Anitra Redlefsen
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home > writing > art and education > supporting your child with the arts


Anitra Redlefsen, M.S.

Arts research studies show that children engaged in arts education over time build and demonstrate greater problem solving, decision making, and creativity skills than non-art students. They also develop a better awareness of the world around them and an increase in self esteem. Here are just some of the ways that you can support and encourage your child with his or her art interests and endeavors!

Set aside time for looking at and making art.

Keep art supplies accessible (pencils, paper, markers, watercolors, etc.)

Borrow from the library (or look for sales at bookstores) art related books that are geared for children. Look at these books and talk about the pictures. Also borrow videos from the library. (A great one is “Eric Carle, Picture Writer.”)

Ask open ended questions like: “What do you think is the main subject of this picture?” “What do you think the painter is trying to say with his painting?” “What is going on in this picture?”

Visit art museums and galleries to see and experience a variety of mediums (paintings, sculpture, photography, etc.).

Make art with your child; he or she will enjoy your participation. Discuss your work with them as well as theirs.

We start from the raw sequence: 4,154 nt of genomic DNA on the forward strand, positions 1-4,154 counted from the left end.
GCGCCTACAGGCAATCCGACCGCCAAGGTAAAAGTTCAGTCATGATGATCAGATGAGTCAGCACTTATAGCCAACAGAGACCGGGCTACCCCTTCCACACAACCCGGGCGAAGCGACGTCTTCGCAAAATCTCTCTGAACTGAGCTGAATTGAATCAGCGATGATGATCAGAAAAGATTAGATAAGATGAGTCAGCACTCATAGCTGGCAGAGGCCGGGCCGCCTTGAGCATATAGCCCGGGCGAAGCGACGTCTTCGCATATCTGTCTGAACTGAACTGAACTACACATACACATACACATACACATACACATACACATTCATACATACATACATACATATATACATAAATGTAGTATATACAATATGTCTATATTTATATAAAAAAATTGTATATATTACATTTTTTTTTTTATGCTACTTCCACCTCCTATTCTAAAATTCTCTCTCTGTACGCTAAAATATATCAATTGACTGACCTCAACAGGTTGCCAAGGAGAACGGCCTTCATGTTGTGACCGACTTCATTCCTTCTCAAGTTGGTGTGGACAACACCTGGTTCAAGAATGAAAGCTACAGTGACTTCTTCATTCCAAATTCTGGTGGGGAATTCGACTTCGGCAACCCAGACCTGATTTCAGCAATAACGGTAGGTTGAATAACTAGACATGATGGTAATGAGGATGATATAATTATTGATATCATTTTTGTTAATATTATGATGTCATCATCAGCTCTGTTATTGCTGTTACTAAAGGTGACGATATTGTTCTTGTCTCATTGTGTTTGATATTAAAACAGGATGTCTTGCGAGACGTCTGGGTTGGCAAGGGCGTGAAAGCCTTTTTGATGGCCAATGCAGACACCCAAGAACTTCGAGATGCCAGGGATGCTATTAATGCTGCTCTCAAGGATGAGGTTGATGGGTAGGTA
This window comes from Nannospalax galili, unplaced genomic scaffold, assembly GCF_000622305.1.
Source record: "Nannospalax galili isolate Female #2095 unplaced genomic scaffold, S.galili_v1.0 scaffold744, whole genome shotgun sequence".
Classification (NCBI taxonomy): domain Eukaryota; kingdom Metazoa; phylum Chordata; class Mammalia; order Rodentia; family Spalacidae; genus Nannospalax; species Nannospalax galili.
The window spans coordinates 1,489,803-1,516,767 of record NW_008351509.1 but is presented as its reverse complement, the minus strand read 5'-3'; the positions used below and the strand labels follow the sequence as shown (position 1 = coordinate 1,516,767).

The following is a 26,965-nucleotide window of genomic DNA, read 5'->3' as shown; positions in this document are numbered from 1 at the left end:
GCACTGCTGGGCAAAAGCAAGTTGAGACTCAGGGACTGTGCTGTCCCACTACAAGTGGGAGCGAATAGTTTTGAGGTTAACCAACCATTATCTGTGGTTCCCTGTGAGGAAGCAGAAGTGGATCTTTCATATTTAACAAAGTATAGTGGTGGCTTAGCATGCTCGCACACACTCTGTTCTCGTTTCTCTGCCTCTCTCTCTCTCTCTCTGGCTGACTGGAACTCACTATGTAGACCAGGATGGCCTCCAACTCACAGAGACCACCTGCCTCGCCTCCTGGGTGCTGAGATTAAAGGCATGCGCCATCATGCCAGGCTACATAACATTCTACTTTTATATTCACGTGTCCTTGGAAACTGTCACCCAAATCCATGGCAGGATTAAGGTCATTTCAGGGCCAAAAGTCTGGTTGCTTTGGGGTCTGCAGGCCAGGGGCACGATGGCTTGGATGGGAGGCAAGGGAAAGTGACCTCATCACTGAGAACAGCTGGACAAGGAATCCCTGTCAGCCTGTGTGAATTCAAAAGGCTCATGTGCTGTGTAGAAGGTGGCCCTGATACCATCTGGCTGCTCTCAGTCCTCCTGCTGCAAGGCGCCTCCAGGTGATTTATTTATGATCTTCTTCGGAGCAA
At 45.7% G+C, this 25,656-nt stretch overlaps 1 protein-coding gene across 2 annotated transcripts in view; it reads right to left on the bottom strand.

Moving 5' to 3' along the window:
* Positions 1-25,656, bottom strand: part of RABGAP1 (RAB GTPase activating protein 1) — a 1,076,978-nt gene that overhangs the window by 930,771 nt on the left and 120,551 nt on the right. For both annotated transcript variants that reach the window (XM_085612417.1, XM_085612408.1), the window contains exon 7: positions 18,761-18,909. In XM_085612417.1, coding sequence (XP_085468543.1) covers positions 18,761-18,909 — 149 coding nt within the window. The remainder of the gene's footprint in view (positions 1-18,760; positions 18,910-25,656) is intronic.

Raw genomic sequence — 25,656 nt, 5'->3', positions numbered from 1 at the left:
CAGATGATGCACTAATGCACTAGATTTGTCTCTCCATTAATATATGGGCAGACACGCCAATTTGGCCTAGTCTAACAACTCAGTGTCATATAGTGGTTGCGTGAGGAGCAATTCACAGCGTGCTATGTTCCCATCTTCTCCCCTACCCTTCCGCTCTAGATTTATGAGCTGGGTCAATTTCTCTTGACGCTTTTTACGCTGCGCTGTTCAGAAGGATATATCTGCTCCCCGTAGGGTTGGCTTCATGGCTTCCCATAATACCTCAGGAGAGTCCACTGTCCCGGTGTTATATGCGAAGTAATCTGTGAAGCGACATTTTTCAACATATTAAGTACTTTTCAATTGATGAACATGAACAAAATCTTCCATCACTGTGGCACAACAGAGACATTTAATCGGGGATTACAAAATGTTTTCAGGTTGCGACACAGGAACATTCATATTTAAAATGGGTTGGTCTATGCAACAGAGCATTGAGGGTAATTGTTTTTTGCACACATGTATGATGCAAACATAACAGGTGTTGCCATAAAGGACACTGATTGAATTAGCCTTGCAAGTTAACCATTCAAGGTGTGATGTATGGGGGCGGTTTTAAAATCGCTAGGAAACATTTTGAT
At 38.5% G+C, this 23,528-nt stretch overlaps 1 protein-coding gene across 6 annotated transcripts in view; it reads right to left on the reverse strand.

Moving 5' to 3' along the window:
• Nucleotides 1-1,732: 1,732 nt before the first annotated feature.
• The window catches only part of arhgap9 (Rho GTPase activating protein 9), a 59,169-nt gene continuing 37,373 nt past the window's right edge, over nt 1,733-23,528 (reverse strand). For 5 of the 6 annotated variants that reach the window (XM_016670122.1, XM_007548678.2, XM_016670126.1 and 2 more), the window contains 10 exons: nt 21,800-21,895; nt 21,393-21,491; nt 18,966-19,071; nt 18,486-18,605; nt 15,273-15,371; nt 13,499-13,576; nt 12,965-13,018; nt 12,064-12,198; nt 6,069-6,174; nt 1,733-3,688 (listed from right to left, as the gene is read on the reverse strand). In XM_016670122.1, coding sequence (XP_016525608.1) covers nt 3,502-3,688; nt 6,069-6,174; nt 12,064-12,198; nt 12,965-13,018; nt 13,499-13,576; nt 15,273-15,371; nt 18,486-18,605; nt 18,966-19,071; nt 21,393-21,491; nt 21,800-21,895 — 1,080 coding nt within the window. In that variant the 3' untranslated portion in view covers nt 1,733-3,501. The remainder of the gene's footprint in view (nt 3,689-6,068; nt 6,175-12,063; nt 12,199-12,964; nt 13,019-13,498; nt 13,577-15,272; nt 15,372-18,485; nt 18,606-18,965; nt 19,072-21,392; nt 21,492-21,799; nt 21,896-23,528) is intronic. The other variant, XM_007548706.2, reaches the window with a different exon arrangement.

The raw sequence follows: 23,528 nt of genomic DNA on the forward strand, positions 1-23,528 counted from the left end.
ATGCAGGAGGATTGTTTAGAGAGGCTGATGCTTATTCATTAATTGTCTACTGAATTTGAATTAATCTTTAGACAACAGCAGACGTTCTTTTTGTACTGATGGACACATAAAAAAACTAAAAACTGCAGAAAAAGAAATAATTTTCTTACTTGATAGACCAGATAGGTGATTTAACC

Explain to your child that there are no “wrongs” and no “mistakes” in making art. Everything that happens is an invitation to respond and to be creative!

Display your child’s art work in your home or office. Have a favorite or two professionally matted and framed.

Painting paper is a fun and creative project; use painted paper as wrapping paper; create greeting cards, book marks or colorful collages.

Be supportive and encouraging with your responses to your child’s art.

Enroll your child in art classes or workshops sponsored by local museums or community centers.

Let your child participate in the selection of art for your home or office. What does he or she like? Perhaps purchase something special for him or her for a special occasion.

Encourage the transferring of skills (creativity, problem solving, etc.) to other areas beyond art; for example: “Vincent Van Gogh was born in 1853; if he were alive today, how old would he be?” “If we want to make this 10” by 10” picture twice as big, how big would it be?” And so on.

For some great art ideas, projects, lesson plans and fun stuff to do, visit the KinderArt web site:

Please feel free to call, fax or email if you have any questions!

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